Using Essays to Think

Why do college professors make students write essays?  Once you land that job after college, how many essays are you going to have to write, anyway?  If nurses, business leaders, carpenters, school teachers, bankers, even pastors are not writing essays as part of their professional responsibilities, why practice with them in college?  The answer – because they teach you how to think!  And its too bad–seriously!–that professions after college don’t engage their leaders and employees in essay writing on their own practices.

An essay is not a report, it’s not an advertisement, it’s not a sermon even; it’s an exercise in human wondering and thoughtfulness on experience.  In a recent NYT opinion piece, Phillip Lapote advocates the writing and reading of essays as an exercise in doubt, and asks us to consider how fruitful creative doubting can be.  A quick teaser from his article:

“Ever since Michel de Montaigne, the founder of the modern essay, gave as a motto his befuddled “What do I know?” and put forth a vision of humanity as mentally wavering and inconstant, the essay has become a meadow inviting contradiction, paradox, irresolution and self-doubt. The essay’s job is to track consciousness; if you are fully aware of your mind you will find your thoughts doubling back, registering little peeps of ambivalence or disbelief.

According to Theodor Adorno, the iron law of the essay is heresy. What is heresy if not the expression of contrarian doubt about communal pieties or orthodox positions? This is sometimes called “critical thinking,” an ostensible goal of education in a democracy. But since such thinking often rocks the boat, we may find it less than supported in school settings. Typically, the exercise of doubt is something an individual has to cultivate on his or her own, in private, before summoning the courage to air it, say, in an essay.”

Here’s the piece by Lapote:  “The Essay: An Exercise in Doubt”

To be fair, doubt has its risks, and not just for the faithful who are well acquainted with it.  For the risks of  doubt, I must reference one of my favorite essays on the subject from Kierkegaard’s pseudonymous author Johannes Climacus.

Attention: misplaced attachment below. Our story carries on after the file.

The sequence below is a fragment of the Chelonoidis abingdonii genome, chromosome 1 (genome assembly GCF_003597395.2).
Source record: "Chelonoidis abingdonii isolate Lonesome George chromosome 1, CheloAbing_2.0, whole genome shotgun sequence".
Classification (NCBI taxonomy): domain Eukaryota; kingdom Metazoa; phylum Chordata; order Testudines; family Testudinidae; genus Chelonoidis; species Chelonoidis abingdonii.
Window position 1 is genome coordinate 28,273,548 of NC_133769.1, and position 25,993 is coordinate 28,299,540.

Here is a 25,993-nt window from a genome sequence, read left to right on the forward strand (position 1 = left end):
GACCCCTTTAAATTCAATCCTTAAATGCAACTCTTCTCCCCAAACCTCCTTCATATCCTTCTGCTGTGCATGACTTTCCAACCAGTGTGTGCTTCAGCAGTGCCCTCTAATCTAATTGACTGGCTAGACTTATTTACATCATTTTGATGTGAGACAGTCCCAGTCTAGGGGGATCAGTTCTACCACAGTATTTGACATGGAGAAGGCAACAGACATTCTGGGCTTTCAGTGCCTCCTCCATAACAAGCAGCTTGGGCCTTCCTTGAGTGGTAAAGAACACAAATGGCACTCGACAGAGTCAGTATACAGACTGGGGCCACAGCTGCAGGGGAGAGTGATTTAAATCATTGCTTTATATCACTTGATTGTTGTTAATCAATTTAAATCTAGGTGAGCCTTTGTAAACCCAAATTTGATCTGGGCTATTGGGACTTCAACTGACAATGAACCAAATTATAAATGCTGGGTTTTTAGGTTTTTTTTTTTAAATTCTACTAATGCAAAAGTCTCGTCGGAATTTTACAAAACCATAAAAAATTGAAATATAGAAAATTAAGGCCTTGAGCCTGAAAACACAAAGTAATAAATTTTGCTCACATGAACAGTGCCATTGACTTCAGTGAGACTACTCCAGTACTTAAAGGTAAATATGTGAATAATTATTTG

D. Anthony Storm writes in his commentary on  Kierkegaard’s text Johannes Climacus:

“Kierkegaard questions why modern philosophy begins with doubt. Why is skepticism a superior method of knowledge acquisition? Would not an utter skepticism be self-contradictory, since it would doubt everything except the very process of skepticism? Moreover, skepticism cannot outrightly reject the absolute, since the presupposition to doubt everything is an absolute. A true doubter may come to reject the method of doubt at some point. Could there be a different basis for philosophizing? In his journals, Kierkegaard offered an alternative, and a criticism of the limitations of skepticism.

“What skeptics should really be caught in is the ethical. Since Descartes they have all thought that during the period in which they doubted they dared not to express anything definite with regard to knowledge, but on the other hand they dared to act, because in this respect they could be satisfied with probability. What an enormous contradiction! As if it were not far more dreadful to do something about which one is doubtful (thereby incurring responsibility) than to make a statement. Or was it because the ethical in itself is uncertain? But then there was something which doubt itself could not reach!”

[Humanity] is in the world and yet before God. All that he does and says comes under the rubric of the ethical. One cannot apply skepticism coherently in one’s daily living. True skepticism is speculative, hypothetical and decidedly non-existential.”

The task then, is to find in my own practices of writing the courage to live the ethical, and to encourage my students to do the same.

Source of Featured Image:  “Doubt”

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